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Cartier on Strike

Cartier’s flagship store has never before been subjected to a worker’s strike. However, on October 18, gem polishers employed by the store walked away from their jobs and started picketing the front of the store. This historic turn of events has turned heads and attracted not only the attention of Cartier customers but also of other jewelry businesses and luxury goods stores.

Cartier’s employees have made no secret of the grievances that they have against the store. About 80% of all employees are striking and they unanimously state that they do not consider minimum wage to be a fair salary. An unidentified store employee, who claims to have worked at Cartier for thirteen years, notes that she earns only €1,700 a month, despite the fact that Cartier has an annual turnover of 12.7 billion Euros last year.

The strikers are currently demanding a monthly pay raise of €200 a month, along with a reduction of working hours. Cartier, which is now owned by Richemont, is currently only willing to offer a pay raise of just €75 a month and has said nothing about adjusting employee work hours.

It is uncertain when the strike will end, as the strikers and their unions are clearly unhappy with large discrepancy between the Cartier’s annual profits and its worker’s salaries. At the same time, it is not just the unions that are presently unwilling to budge. Negotiators for Cartier’s parent company have publicly expressed incomprehension and great disappointment with the fact that the workers are not willing to accept the small pay raise that they are being offered.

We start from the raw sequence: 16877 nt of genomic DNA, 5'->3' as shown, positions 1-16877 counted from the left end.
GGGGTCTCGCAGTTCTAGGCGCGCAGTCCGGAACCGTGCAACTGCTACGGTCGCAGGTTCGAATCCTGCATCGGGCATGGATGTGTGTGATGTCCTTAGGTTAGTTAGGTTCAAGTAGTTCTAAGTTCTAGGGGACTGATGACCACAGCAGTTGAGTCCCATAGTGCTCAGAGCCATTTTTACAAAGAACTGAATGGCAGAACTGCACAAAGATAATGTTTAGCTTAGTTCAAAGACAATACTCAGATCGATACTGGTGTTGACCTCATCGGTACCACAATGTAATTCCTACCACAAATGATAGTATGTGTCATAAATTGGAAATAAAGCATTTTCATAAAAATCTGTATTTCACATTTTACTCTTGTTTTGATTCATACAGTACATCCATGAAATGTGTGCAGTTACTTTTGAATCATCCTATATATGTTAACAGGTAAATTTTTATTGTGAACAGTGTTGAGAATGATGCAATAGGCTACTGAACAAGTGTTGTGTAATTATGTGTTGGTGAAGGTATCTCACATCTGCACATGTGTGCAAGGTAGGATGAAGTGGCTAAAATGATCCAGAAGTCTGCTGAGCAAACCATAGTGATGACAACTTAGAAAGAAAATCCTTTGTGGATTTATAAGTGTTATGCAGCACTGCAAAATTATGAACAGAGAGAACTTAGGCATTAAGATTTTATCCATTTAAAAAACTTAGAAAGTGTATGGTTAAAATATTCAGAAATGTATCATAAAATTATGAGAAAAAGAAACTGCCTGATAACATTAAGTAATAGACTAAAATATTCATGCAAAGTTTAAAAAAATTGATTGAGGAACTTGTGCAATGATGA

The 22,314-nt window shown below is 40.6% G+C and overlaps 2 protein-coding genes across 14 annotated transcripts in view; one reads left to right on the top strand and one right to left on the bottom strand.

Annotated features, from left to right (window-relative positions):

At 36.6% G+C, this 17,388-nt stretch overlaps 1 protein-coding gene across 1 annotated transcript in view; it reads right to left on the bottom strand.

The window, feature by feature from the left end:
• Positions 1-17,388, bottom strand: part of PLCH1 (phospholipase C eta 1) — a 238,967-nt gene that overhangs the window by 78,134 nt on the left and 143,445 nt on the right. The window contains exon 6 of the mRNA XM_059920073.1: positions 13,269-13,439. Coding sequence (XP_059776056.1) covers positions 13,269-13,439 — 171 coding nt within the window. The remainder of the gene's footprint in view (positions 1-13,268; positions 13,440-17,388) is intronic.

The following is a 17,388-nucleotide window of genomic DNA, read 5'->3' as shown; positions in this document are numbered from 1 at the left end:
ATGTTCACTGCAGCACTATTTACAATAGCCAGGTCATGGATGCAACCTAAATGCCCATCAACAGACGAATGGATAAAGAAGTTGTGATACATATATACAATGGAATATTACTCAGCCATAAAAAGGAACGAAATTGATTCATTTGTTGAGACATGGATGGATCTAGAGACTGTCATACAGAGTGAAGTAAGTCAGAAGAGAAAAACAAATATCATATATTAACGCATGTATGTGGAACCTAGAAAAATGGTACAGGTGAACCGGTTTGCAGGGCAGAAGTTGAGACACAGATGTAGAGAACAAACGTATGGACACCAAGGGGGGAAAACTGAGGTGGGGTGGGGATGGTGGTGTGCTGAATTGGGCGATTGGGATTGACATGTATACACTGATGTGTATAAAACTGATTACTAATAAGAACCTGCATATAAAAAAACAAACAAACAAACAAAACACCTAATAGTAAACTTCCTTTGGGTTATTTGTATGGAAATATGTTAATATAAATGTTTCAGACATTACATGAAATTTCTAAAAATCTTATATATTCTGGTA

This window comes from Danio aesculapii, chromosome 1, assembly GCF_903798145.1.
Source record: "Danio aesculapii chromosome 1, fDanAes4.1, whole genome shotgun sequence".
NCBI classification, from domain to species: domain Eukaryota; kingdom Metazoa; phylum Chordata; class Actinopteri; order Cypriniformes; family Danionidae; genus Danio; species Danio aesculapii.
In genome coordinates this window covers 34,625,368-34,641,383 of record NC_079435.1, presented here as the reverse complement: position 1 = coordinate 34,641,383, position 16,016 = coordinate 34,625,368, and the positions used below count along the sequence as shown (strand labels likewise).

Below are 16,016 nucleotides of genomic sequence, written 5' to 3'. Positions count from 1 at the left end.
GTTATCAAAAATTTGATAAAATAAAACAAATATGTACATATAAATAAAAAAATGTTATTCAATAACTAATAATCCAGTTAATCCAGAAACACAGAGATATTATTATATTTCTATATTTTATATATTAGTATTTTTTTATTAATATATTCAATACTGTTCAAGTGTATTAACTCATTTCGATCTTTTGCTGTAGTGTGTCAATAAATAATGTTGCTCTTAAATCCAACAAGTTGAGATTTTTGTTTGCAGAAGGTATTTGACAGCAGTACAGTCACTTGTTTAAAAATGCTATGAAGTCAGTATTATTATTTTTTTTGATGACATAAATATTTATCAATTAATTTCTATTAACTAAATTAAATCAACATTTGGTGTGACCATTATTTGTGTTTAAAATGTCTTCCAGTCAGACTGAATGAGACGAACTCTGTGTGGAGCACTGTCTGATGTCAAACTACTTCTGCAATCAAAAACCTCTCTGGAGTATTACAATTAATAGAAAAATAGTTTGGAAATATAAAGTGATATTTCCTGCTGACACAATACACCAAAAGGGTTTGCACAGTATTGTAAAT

The situation is set to escalate, as the unions involved in the strike have said that they will stage public demonstrations in Palace Vendome unless a deal is reached by Friday (October 25). While the strike in front of the store may very well affect Cartier flagship’s bottom line, a large scale protest in the heart of Paris’ jewelry district is sure to attract even more negative attention to the fact that Cartier does not offer workers a high salary. Such a protest could not only cause customers to want to shop elsewhere but may even encourage other jewelry and/or luxury store employees to also go on strike in order to demand higher wages and/or better working conditions.

While it is impossible to predict the short or long term outcome of Cartier’s very first strike, it is fair to say that it could very well impact Cartier’s reputation and bottom line both now and in the future. The fact that the store’s workers have a valid reason to be unhappy with their wages could cause some wealthy patrons to think twice before buying one or more of Cartier’s luxury goods. The longer the strike goes on, the more difficult it will be for Cartier to continue to serve its Parisian customers and the more negative attention will be directed at the company’s treatment of its employees.

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